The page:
The class is taught by a teacher with a passion for these at-risk kids. He sees them daily and there is a counselor that also comes in frequently. He works on organization skills, testing skills, problem-solving skills, life lessons, tutoring, study hall during research. We have special ed teachers that will go in and help. They read one of the Covey books geared for teens and success. He does a partner program with the Autistic classroom. It is amazing. Really, what he is...a reliable, consistent, mentor/coach/teacher/parent that keeps up with each of his students grades for each class. He works with their teachers and utilizes a lot of Reality Therapy. It really has been helpful.
I'm not a teacher but just as a parent seems that at the high school level the ONLY way to motivate those who don't already GET that ultimately school will = a pay check (and its size) is to guide them to realize that!
School and how you participate fills your brain which is how you make your future.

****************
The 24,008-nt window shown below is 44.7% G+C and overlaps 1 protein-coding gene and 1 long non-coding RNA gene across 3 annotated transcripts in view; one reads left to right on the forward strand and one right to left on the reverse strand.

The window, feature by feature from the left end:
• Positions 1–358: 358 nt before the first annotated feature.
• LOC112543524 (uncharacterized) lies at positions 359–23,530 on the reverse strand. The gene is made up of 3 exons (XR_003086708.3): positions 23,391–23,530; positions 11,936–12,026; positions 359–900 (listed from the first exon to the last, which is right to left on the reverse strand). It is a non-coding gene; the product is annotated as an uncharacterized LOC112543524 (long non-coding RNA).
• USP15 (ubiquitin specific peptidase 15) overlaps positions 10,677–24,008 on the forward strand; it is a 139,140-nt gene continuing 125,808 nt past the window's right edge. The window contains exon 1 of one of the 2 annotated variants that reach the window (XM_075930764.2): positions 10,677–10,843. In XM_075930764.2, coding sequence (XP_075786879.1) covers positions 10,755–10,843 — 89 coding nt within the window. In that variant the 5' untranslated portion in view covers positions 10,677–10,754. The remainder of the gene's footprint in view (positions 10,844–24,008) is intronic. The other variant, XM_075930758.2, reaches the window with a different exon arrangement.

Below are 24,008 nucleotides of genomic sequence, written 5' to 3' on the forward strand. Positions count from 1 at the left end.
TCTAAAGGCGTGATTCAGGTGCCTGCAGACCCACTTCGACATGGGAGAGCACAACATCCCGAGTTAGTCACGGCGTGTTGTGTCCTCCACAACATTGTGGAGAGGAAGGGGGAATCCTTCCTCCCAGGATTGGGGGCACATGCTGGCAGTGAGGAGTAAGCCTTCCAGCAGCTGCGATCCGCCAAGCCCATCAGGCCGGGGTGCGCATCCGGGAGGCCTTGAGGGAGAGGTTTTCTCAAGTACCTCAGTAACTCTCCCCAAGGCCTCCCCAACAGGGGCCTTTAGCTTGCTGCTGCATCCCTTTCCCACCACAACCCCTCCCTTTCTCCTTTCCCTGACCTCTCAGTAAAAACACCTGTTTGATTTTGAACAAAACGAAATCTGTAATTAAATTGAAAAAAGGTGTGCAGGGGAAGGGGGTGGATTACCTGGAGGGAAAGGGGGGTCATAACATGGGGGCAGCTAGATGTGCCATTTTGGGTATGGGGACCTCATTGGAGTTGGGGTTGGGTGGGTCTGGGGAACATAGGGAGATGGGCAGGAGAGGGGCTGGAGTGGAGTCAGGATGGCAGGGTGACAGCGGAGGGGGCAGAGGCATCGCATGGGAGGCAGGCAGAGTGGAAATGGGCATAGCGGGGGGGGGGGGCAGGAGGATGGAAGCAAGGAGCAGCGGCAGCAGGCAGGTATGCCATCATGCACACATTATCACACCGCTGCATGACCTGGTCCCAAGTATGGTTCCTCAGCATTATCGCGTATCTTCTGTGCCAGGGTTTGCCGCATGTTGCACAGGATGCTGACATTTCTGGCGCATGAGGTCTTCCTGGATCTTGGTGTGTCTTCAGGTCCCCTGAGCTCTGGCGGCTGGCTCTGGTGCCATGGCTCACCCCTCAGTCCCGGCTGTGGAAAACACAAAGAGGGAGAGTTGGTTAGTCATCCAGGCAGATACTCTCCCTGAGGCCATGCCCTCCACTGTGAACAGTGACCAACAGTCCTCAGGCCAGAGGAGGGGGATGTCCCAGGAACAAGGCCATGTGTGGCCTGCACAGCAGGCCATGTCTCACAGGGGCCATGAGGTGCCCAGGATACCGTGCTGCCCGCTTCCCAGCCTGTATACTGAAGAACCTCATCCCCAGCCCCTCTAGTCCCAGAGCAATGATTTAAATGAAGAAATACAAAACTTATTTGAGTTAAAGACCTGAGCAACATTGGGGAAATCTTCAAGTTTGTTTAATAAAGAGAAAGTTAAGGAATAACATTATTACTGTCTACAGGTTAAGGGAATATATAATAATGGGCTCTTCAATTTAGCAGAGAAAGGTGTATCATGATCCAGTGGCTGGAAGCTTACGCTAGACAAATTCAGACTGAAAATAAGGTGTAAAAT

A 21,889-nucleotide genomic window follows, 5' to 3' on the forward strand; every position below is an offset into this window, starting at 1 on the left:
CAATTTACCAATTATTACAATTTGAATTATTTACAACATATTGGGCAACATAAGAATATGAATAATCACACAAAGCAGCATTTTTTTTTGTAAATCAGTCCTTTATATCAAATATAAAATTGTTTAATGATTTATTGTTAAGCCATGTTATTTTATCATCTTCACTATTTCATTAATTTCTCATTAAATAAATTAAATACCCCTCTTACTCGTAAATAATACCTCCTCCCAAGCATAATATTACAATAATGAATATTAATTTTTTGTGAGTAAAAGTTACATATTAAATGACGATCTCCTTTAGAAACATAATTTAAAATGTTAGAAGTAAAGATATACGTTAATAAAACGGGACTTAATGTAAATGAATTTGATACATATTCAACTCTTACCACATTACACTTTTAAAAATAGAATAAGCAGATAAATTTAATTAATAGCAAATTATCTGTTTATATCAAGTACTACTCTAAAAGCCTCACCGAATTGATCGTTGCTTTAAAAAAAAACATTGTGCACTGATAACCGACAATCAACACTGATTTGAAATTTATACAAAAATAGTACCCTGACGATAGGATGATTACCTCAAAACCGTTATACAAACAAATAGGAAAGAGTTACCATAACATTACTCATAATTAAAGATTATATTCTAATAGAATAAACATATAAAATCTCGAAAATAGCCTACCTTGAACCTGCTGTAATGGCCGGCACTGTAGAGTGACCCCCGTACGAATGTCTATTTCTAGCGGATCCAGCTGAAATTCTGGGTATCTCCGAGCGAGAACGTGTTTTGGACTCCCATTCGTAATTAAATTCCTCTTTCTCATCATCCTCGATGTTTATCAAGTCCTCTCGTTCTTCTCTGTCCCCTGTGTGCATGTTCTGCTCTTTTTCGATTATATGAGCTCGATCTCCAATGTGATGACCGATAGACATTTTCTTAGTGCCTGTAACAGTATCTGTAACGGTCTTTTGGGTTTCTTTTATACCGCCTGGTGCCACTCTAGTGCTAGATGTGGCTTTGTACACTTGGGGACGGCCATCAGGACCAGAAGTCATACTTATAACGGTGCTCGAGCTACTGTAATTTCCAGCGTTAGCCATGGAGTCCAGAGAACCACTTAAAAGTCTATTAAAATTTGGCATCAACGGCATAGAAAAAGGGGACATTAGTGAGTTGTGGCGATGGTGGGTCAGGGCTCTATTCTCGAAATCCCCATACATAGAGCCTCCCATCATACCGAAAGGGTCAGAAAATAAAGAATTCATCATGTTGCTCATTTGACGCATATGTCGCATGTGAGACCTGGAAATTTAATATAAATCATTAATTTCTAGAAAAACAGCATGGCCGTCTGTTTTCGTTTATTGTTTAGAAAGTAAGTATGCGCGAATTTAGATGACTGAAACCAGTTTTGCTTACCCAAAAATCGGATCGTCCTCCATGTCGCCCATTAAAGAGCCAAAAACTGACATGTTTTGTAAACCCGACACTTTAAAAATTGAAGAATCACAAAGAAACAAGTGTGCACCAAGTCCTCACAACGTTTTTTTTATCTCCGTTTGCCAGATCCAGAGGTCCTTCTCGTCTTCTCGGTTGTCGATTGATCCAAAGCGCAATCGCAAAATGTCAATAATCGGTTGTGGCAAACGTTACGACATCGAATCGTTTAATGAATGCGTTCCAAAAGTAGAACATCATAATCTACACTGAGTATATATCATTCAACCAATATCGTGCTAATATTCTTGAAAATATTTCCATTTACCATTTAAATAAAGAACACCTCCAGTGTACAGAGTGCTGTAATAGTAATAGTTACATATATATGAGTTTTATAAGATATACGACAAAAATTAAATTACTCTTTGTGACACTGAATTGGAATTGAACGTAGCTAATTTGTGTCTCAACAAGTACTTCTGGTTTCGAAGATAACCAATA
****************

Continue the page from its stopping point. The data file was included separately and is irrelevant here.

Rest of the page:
One teacher figured out this gap in the system about kids not being helped to see the bigger picture.
Her program is amazing and I am certain kept MY son who could not have been less motivated
from dropping out : www.getreallearning.com
It a workbook project that helps them plan their lives and parents can even participate.
Very cool... individualized because kids go their own route. I know if I hadn't
found this, he would have dropped out.
I did it with him on weekend, etc. but some schools are using it in classes.
Just one voice's thoughts.
I think that the key to getting kids motivated is to make learning both fun and, if possible, within the framework of their current lives. If you can make what your teaching relevant than it's going to seep in whether or not the kids acknowledge it at the moment.